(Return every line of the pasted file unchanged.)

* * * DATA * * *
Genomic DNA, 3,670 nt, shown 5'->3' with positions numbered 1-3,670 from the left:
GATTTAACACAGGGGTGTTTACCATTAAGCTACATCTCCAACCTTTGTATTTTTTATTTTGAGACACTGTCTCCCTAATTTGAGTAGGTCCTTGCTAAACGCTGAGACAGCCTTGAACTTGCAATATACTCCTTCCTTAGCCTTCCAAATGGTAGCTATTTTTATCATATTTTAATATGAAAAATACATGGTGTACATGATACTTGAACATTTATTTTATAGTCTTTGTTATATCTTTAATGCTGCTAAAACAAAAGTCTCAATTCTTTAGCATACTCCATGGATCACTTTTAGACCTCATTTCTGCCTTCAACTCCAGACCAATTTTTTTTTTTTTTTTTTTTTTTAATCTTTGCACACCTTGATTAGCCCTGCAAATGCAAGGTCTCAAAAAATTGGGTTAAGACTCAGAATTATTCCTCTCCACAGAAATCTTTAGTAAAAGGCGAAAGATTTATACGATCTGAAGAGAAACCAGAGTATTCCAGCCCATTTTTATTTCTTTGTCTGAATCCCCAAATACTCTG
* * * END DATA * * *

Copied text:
Genomic DNA, 3,670 nt, shown 5'->3' with positions numbered 1-3,670 from the left:
GATTTAACACAGGGGTGTTTACCATTAAGCTACATCTCCAACCTTTGTATTTTTTATTTTGAGACACTGTCTCCCTAATTTGAGTAGGTCCTTGCTAAACGCTGAGACAGCCTTGAACTTGCAATATACTCCTTCCTTAGCCTTCCAAATGGTAGCTATTTTTATCATATTTTAATATGAAAAATACATGGTGTACATGATACTTGAACATTTATTTTATAGTCTTTGTTATATCTTTAATGCTGCTAAAACAAAAGTCTCAATTCTTTAGCATACTCCATGGATCACTTTTAGACCTCATTTCTGCCTTCAACTCCAGACCAATTTTTTTTTTTTTTTTTTTTTTTAATCTTTGCACACCTTGATTAGCCCTGCAAATGCAAGGTCTCAAAAAATTGGGTTAAGACTCAGAATTATTCCTCTCCACAGAAATCTTTAGTAAAAGGCGAAAGATTTATACGATCTGAAGAGAAACCAGAGTATTCCAGCCCATTTTTATTTCTTTGTCTGAATCCCCAAATACTCTG